Too small, too slow, and too weak: that’s what Moon thought of himself when most four-year colleges ignored him after he set records at a two-year school. But University of Washington Seattle signed him up when they saw his rifle passing arm, and as a junior he led the school to a Pac-8 title and upset win at the Rose Bowl where Moon was named MVP.

But Moon’s road to NFL glory was a long one. He was one of seven kids, and when their dad died of liver disease when the boy was seven, he learned to cook, sew, and iron to help out. In high school, Moon decided he could only play one sport in order to work the rest of the year to contribute to his family. 

Moon felt he would be chosen late in the NFL draft, so six weeks out he took the sure bet and signed with the Edmonton Eskimos in the Canadian League. The Eskimos were thrilled as he led them to five consecutive Grey Cup victories and Moon became the first pro quarterback to pass for 5,000 yards in the 1982 season. 

After six years in the CFL Moon went to the highest bidder in the NFL, which turned out to be the Houston Oilers. After an adjustment year, Moon hit his stride and gave the team its first winning season since 1980. Ahead of 1989, Moon negotiated a five-year contract extension that was the richest of its time: $10 million. 

Moon’s career on the field lasted until he turned 44. He was named to 9 Pro Bowls and was inducted into the Pro Football Hall of Fame in 2006, but his first Super Bowl ring came as an announcer for the Seattle Seahawks in 2014. 

 



Image Source: Wikipedia

November 20 - Bo Derek, actress


Known best for her lead role in the risqué comedy 10, Bo Derek has the questionable distinction of having won two Golden Raspberry Awards for worst actress, and she was nominated for a third. In 2000, she narrowly missed earning Worst Actress of the Century, beaten out of the “honor” by Madonna. 

Derek also has an interesting marital history. “I was 16 when I quit high school. I didn't really mean to quit. I spent about a month going to the beach surfing and sunbathing while I was supposed to be in school: when I got caught, my mom was furious,” she said in an interview on David Letterman. “I started to go back to school, and I was really enjoying it, and then I went to go do this film with John in Greece …”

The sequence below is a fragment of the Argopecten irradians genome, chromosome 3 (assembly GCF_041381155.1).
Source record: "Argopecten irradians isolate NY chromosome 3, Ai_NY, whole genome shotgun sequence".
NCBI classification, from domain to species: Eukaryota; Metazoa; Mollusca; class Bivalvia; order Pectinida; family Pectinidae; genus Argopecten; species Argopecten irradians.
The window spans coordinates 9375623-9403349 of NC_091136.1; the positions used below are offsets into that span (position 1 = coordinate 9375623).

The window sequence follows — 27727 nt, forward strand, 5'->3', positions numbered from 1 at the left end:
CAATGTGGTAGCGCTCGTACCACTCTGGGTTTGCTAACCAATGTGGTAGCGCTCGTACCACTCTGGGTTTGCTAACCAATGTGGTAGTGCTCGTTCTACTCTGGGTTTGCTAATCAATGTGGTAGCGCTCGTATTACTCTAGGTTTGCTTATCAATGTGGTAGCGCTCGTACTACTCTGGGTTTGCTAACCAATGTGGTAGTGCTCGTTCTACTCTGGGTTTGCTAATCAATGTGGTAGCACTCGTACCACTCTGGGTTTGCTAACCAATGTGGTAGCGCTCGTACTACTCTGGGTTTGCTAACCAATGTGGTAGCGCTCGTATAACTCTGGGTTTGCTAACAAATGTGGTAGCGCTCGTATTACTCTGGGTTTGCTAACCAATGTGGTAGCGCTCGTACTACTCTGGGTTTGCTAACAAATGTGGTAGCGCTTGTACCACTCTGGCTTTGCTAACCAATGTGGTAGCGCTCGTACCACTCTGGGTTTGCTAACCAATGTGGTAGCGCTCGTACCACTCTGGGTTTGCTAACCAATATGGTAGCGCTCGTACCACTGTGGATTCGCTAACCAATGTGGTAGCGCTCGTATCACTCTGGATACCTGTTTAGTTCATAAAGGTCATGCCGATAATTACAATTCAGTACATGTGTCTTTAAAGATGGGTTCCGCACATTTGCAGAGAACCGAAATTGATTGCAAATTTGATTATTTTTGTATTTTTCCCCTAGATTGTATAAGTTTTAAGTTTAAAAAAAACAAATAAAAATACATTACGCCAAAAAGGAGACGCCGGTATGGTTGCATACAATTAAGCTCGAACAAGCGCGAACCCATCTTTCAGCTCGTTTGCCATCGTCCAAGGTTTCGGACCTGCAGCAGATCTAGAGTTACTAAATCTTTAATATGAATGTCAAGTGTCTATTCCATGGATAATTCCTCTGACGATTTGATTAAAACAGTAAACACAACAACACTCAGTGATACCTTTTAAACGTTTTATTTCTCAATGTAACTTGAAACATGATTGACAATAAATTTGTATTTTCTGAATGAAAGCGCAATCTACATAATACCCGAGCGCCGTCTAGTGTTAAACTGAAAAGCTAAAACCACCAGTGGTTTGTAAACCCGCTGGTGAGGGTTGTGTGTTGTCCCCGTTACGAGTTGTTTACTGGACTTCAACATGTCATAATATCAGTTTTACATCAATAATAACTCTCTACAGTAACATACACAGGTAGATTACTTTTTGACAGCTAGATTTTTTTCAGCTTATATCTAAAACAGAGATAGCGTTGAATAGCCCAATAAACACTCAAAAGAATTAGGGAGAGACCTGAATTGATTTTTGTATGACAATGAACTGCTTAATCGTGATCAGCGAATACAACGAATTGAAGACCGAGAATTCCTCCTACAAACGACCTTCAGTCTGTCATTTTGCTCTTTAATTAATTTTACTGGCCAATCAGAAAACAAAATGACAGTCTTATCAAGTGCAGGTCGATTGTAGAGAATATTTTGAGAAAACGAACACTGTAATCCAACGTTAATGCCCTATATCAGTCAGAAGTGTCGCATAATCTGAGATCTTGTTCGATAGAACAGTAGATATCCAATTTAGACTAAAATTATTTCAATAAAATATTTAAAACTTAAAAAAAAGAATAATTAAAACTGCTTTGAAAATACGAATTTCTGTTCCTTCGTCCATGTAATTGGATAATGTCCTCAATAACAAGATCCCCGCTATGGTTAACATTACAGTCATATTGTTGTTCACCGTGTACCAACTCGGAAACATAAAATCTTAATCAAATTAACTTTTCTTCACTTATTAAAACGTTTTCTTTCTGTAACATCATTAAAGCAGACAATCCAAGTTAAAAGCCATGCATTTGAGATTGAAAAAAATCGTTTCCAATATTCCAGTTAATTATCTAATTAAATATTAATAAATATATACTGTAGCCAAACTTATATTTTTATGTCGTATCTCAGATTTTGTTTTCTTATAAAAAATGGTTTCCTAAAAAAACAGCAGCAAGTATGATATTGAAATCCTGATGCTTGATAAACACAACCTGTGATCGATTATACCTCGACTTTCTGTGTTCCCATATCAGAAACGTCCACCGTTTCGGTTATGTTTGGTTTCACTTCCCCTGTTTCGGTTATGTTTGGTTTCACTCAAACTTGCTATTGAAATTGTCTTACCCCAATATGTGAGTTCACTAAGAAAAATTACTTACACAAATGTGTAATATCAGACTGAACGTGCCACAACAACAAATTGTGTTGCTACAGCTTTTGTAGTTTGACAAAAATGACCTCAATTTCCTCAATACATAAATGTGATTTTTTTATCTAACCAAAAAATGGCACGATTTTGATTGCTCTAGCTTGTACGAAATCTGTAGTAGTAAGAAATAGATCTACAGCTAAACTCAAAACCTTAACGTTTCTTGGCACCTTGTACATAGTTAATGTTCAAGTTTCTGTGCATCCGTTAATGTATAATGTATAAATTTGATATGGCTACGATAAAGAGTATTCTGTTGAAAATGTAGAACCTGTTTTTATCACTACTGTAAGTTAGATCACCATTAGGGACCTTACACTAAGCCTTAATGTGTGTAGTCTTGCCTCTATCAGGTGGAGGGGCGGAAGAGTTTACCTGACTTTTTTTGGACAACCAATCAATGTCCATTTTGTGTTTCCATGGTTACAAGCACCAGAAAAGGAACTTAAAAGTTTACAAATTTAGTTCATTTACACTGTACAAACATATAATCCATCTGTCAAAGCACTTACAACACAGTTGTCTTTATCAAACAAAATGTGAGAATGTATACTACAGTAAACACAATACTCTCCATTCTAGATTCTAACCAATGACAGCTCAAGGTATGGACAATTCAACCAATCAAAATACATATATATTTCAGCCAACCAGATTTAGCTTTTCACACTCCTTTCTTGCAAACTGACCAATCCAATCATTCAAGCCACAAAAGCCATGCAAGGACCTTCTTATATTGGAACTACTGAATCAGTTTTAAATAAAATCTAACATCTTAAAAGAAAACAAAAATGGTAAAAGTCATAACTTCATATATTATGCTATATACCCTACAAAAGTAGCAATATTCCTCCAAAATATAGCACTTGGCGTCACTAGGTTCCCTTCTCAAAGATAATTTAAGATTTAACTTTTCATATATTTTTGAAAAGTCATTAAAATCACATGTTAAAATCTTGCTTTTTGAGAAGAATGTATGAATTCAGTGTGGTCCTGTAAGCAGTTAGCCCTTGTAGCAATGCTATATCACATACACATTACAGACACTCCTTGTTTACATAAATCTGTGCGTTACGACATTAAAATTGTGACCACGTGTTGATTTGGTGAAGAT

“John” was John Derek, 30 years older and married to Linda Evans at the time. Since Bo was only 16, the couple ensconced to Germany to avoid charges in California until shortly after she turned 18. In the meantime, John put her in Fantasies, the first of many panned movies he directed that tried to capitalize on her looks. If you still want to see Derek, check out these films: Orca, Tarzan, the Ape Man, Bolero, and Ghosts Can’t Do It

Derek supports Disabled Veterans and animal rights. 





Sources:

Blog posting provided by Society of Certified Senior Advisors

Thursday, October 28, 2021

How Genomic Sequencing Will Revolutionize Public Health




The COVID-19 mRNA vaccines are only one outcome from an increased use of genomic sequencing that has already improved the way many diseases are tracked and treated in the U.S.


Public health agencies are adopting pathogen genomics to improve outcomes in a wide variety of infectious diseases. New tools allow earlier detection and more accurate investigation of disease outbreaks. An abundance of data contributes to research for future applications as well as the development of therapeutics and preventive measures, such as vaccines.

What Is Genomic Sequencing?

Genomic sequencing allows scientists to look at a pathogen’s genetic footprint. Every strand of DNA (or RNA in some viruses) is comprised of a sequence of four chemical “letters.” A base is formed from each of these letters. The order, or sequence, of these bases displays information used by researchers to combat disease.

First-generation Sanger sequencing used fluorescent tags to read letters of the genetic code. New technologies such as next generation sequencing (NGS) are faster and can work on longer strands of DNA, as well as being able to review millions to billions of sequences at the same time. Compared to the older Sanger sequencing method, NGS cuts down on costs by more than 1,000 times when using larger samples and it is vastly faster. 



How Does NGS Help Fight COVID-19?

The severe acute respiratory syndrome coronavirus 2, or SARS-CoV-2, was sequenced and the code made public in January 2020. Scientists began working on a diagnostic test almost immediately and developed one within weeks. Two teams of scientists began work on a vaccine against the disease that used genetic material from the virus, known as mRNA. After development and testing that showed 94% and 95% efficacy, the Moderna and Pfizer vaccines were authorized for use in December 2020.

Other pharmaceutical companies use the virus’s genetic code to develop other types of vaccines and antivirals to help treat people who already have the disease. Scientists also use the genetic blueprint to determine how immune systems will react and who may need earlier treatment. Finally, researchers are continuing to track changes in the genetic code that could require targeted drugs and new vaccines.